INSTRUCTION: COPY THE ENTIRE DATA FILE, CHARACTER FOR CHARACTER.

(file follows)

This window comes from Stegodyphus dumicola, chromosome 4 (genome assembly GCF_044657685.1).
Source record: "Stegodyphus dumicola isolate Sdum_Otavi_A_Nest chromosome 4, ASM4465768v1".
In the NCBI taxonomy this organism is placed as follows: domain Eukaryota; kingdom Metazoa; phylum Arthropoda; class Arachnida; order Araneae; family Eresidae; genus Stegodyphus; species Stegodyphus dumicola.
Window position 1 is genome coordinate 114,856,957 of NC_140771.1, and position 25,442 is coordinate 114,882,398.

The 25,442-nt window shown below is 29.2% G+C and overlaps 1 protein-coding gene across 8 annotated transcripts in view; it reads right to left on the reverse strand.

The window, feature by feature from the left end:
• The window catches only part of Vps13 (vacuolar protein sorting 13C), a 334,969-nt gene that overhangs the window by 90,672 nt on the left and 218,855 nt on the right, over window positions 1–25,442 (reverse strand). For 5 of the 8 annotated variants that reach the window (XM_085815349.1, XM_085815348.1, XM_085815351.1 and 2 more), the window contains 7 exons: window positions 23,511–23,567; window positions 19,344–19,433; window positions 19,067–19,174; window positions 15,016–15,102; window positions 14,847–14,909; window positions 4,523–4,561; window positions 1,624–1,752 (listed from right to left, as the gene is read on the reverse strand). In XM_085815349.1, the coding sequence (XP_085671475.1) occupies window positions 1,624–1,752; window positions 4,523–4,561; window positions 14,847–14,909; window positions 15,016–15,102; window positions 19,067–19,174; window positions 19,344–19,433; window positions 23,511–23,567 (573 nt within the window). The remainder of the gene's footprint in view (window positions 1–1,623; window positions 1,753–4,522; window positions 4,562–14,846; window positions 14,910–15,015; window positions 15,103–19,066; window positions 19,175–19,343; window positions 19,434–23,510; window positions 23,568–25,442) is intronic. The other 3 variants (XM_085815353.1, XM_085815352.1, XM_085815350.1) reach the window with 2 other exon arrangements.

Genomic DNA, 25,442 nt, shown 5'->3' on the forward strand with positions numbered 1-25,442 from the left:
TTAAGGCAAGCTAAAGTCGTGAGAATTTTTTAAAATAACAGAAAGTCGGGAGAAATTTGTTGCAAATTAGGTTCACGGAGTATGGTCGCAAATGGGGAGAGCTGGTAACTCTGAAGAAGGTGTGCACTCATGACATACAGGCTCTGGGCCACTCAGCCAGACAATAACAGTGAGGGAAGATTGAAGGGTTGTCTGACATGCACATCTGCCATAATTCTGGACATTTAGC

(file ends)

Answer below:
This window comes from Stegodyphus dumicola, chromosome 4 (genome assembly GCF_044657685.1).
Source record: "Stegodyphus dumicola isolate Sdum_Otavi_A_Nest chromosome 4, ASM4465768v1".
In the NCBI taxonomy this organism is placed as follows: domain Eukaryota; kingdom Metazoa; phylum Arthropoda; class Arachnida; order Araneae; family Eresidae; genus Stegodyphus; species Stegodyphus dumicola.
Window position 1 is genome coordinate 114,856,957 of NC_140771.1, and position 25,442 is coordinate 114,882,398.

The 25,442-nt window shown below is 29.2% G+C and overlaps 1 protein-coding gene across 8 annotated transcripts in view; it reads right to left on the reverse strand.

The window, feature by feature from the left end:
• The window catches only part of Vps13 (vacuolar protein sorting 13C), a 334,969-nt gene that overhangs the window by 90,672 nt on the left and 218,855 nt on the right, over window positions 1–25,442 (reverse strand). For 5 of the 8 annotated variants that reach the window (XM_085815349.1, XM_085815348.1, XM_085815351.1 and 2 more), the window contains 7 exons: window positions 23,511–23,567; window positions 19,344–19,433; window positions 19,067–19,174; window positions 15,016–15,102; window positions 14,847–14,909; window positions 4,523–4,561; window positions 1,624–1,752 (listed from right to left, as the gene is read on the reverse strand). In XM_085815349.1, the coding sequence (XP_085671475.1) occupies window positions 1,624–1,752; window positions 4,523–4,561; window positions 14,847–14,909; window positions 15,016–15,102; window positions 19,067–19,174; window positions 19,344–19,433; window positions 23,511–23,567 (573 nt within the window). The remainder of the gene's footprint in view (window positions 1–1,623; window positions 1,753–4,522; window positions 4,562–14,846; window positions 14,910–15,015; window positions 15,103–19,066; window positions 19,175–19,343; window positions 19,434–23,510; window positions 23,568–25,442) is intronic. The other 3 variants (XM_085815353.1, XM_085815352.1, XM_085815350.1) reach the window with 2 other exon arrangements.

Genomic DNA, 25,442 nt, shown 5'->3' on the forward strand with positions numbered 1-25,442 from the left:
TTAAGGCAAGCTAAAGTCGTGAGAATTTTTTAAAATAACAGAAAGTCGGGAGAAATTTGTTGCAAATTAGGTTCACGGAGTATGGTCGCAAATGGGGAGAGCTGGTAACTCTGAAGAAGGTGTGCACTCATGACATACAGGCTCTGGGCCACTCAGCCAGACAATAACAGTGAGGGAAGATTGAAGGGTTGTCTGACATGCACATCTGCCATAATTCTGGACATTTAGC